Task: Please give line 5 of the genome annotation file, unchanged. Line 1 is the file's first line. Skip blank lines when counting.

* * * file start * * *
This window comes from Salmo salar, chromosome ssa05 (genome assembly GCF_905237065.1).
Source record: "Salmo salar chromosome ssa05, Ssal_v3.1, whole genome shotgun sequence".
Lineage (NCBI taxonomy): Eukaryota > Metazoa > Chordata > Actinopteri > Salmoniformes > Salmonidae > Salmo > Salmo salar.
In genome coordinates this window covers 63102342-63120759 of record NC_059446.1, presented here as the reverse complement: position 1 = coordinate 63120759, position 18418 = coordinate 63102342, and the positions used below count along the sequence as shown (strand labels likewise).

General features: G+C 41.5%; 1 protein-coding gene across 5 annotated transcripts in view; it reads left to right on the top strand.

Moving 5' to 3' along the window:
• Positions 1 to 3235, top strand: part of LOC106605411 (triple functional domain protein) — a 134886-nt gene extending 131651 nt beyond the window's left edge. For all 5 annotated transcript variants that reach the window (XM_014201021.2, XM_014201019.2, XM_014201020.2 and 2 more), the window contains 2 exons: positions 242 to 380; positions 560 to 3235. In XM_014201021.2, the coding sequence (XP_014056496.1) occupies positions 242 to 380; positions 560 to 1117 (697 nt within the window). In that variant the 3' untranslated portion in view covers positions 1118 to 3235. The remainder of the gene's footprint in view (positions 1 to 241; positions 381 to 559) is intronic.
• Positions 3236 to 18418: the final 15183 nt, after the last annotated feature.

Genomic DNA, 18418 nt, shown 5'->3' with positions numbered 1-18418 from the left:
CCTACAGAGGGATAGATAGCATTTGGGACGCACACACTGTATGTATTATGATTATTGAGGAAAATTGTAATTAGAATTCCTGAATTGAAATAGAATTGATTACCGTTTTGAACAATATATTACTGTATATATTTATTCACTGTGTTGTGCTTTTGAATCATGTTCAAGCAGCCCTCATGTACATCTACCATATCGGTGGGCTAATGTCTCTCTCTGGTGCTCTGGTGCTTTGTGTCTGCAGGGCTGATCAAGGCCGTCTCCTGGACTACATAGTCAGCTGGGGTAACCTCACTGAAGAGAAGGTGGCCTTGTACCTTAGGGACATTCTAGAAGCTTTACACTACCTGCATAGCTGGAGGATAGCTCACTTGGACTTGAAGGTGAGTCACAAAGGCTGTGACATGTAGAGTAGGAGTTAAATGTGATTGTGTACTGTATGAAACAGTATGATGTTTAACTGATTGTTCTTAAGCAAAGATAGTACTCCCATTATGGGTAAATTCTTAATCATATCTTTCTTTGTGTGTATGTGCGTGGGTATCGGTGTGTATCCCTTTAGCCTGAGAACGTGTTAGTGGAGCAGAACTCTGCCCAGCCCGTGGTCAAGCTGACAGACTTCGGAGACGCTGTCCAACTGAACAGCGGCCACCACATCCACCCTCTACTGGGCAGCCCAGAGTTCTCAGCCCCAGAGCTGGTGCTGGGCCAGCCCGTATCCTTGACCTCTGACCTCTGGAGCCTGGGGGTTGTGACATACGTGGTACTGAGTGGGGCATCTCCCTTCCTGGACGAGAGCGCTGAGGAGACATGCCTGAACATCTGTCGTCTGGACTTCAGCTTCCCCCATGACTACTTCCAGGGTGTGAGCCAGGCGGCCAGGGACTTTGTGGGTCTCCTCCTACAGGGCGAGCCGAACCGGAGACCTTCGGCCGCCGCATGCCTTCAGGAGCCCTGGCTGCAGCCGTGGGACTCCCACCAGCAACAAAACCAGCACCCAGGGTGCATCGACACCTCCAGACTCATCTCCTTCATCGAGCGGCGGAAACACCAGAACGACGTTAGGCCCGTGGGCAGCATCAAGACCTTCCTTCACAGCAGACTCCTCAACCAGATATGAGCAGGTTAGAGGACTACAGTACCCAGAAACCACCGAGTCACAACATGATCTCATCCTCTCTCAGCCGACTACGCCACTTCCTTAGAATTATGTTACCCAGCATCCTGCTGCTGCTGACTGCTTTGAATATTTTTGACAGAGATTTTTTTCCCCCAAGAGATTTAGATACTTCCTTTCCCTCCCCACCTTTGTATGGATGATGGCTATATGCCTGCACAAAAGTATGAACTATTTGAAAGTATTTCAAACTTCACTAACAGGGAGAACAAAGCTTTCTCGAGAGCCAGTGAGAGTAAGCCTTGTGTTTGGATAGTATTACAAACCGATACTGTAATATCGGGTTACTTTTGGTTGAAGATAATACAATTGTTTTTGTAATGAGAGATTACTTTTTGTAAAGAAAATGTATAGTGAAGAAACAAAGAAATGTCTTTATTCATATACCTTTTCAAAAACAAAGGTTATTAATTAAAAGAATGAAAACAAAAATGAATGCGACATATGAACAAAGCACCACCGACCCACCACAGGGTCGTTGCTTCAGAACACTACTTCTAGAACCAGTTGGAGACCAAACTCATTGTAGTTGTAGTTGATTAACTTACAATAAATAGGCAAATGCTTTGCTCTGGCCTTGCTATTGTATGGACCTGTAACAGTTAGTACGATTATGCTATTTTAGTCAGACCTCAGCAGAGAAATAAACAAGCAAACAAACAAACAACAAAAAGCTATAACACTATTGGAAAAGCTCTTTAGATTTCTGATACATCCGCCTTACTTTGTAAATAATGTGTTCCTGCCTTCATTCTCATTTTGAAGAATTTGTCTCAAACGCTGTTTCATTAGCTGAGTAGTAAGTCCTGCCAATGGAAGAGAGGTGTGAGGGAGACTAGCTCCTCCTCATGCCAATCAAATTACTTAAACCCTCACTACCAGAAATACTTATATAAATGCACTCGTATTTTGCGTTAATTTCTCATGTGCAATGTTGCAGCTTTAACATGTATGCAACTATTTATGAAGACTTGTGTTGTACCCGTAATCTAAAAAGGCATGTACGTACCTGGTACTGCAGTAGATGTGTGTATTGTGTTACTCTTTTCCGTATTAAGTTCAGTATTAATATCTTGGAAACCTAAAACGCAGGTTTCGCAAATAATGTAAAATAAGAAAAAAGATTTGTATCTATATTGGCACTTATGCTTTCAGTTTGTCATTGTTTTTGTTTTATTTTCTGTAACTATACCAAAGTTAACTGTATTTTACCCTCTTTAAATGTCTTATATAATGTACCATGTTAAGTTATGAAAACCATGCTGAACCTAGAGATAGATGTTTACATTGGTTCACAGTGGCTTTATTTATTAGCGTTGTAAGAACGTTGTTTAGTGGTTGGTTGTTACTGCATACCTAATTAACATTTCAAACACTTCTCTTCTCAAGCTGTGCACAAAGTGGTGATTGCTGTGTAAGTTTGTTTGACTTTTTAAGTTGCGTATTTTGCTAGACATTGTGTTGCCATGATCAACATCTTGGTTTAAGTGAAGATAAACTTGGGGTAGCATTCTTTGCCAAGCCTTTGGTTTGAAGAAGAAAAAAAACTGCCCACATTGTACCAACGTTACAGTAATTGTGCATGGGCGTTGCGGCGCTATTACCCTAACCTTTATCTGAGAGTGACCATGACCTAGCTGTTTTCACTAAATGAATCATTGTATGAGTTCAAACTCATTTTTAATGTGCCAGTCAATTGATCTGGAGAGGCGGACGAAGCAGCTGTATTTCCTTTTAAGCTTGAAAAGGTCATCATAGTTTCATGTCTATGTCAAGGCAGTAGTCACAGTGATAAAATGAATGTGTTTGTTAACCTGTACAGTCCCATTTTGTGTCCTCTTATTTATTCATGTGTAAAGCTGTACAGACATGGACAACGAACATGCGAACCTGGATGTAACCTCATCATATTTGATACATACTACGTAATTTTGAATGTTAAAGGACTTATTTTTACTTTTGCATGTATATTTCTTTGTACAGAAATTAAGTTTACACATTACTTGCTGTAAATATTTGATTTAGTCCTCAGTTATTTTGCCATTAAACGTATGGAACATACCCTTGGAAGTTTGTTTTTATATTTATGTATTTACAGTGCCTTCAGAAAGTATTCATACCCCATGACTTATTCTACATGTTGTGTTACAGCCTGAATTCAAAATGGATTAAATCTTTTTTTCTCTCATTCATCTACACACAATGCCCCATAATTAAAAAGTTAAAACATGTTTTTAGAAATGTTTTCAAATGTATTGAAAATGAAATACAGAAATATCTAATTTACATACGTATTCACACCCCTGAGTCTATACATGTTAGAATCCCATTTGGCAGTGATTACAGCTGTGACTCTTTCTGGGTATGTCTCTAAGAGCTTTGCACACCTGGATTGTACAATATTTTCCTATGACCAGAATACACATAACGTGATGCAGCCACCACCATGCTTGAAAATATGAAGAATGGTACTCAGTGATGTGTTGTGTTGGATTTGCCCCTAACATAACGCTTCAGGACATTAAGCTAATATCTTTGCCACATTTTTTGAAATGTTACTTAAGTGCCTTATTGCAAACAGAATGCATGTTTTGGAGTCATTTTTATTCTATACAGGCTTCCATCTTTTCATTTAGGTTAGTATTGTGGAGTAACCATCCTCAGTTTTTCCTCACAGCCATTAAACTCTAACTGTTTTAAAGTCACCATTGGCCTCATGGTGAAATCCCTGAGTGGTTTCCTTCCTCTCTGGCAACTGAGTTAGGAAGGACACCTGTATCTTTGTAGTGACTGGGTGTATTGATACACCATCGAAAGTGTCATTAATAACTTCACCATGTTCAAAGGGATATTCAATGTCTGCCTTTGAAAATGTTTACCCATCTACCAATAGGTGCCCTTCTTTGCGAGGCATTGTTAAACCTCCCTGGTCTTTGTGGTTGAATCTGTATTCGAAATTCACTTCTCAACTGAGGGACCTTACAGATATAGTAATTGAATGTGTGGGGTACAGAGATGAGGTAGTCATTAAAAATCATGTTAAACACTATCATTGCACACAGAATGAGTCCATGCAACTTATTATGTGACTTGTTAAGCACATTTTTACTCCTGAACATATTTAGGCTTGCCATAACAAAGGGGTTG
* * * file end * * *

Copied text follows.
General features: G+C 41.5%; 1 protein-coding gene across 5 annotated transcripts in view; it reads left to right on the top strand.